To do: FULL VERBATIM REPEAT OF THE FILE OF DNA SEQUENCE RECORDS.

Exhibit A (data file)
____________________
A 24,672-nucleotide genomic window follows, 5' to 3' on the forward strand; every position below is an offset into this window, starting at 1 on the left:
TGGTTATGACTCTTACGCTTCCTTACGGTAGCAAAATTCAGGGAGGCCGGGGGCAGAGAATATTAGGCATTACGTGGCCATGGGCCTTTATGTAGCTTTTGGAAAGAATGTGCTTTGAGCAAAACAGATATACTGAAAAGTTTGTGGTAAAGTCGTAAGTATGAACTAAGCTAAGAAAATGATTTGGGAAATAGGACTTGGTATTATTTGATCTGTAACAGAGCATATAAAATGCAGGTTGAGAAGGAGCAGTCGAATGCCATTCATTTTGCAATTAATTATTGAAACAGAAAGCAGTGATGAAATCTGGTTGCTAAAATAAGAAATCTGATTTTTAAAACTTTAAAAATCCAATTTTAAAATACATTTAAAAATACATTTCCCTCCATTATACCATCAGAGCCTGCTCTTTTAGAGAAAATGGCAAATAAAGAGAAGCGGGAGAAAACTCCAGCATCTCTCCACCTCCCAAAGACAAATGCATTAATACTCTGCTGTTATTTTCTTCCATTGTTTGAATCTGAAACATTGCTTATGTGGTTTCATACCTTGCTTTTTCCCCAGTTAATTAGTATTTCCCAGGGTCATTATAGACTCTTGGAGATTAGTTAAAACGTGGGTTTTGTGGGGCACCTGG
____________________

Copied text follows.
A 24,672-nucleotide genomic window follows, 5' to 3' on the forward strand; every position below is an offset into this window, starting at 1 on the left:
TGGTTATGACTCTTACGCTTCCTTACGGTAGCAAAATTCAGGGAGGCCGGGGGCAGAGAATATTAGGCATTACGTGGCCATGGGCCTTTATGTAGCTTTTGGAAAGAATGTGCTTTGAGCAAAACAGATATACTGAAAAGTTTGTGGTAAAGTCGTAAGTATGAACTAAGCTAAGAAAATGATTTGGGAAATAGGACTTGGTATTATTTGATCTGTAACAGAGCATATAAAATGCAGGTTGAGAAGGAGCAGTCGAATGCCATTCATTTTGCAATTAATTATTGAAACAGAAAGCAGTGATGAAATCTGGTTGCTAAAATAAGAAATCTGATTTTTAAAACTTTAAAAATCCAATTTTAAAATACATTTAAAAATACATTTCCCTCCATTATACCATCAGAGCCTGCTCTTTTAGAGAAAATGGCAAATAAAGAGAAGCGGGAGAAAACTCCAGCATCTCTCCACCTCCCAAAGACAAATGCATTAATACTCTGCTGTTATTTTCTTCCATTGTTTGAATCTGAAACATTGCTTATGTGGTTTCATACCTTGCTTTTTCCCCAGTTAATTAGTATTTCCCAGGGTCATTATAGACTCTTGGAGATTAGTTAAAACGTGGGTTTTGTGGGGCACCTGG